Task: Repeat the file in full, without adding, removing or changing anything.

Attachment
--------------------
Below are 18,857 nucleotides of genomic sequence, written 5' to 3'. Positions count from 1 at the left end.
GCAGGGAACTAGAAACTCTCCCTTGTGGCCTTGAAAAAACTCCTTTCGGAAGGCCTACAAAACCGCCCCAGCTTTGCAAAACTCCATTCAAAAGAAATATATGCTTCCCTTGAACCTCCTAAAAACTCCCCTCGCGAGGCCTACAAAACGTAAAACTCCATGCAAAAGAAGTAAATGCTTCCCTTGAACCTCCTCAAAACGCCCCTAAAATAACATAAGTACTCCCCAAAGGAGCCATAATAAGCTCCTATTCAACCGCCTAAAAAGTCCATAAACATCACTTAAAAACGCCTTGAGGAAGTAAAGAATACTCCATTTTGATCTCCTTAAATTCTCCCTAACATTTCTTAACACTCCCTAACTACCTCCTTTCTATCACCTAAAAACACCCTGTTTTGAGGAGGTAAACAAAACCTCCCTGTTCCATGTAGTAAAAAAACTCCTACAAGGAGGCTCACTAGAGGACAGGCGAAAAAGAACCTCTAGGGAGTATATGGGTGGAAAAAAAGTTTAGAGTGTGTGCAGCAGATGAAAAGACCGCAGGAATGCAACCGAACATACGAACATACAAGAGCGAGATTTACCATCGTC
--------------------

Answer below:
Below are 18,857 nucleotides of genomic sequence, written 5' to 3'. Positions count from 1 at the left end.
GCAGGGAACTAGAAACTCTCCCTTGTGGCCTTGAAAAAACTCCTTTCGGAAGGCCTACAAAACCGCCCCAGCTTTGCAAAACTCCATTCAAAAGAAATATATGCTTCCCTTGAACCTCCTAAAAACTCCCCTCGCGAGGCCTACAAAACGTAAAACTCCATGCAAAAGAAGTAAATGCTTCCCTTGAACCTCCTCAAAACGCCCCTAAAATAACATAAGTACTCCCCAAAGGAGCCATAATAAGCTCCTATTCAACCGCCTAAAAAGTCCATAAACATCACTTAAAAACGCCTTGAGGAAGTAAAGAATACTCCATTTTGATCTCCTTAAATTCTCCCTAACATTTCTTAACACTCCCTAACTACCTCCTTTCTATCACCTAAAAACACCCTGTTTTGAGGAGGTAAACAAAACCTCCCTGTTCCATGTAGTAAAAAAACTCCTACAAGGAGGCTCACTAGAGGACAGGCGAAAAAGAACCTCTAGGGAGTATATGGGTGGAAAAAAAGTTTAGAGTGTGTGCAGCAGATGAAAAGACCGCAGGAATGCAACCGAACATACGAACATACAAGAGCGAGATTTACCATCGTC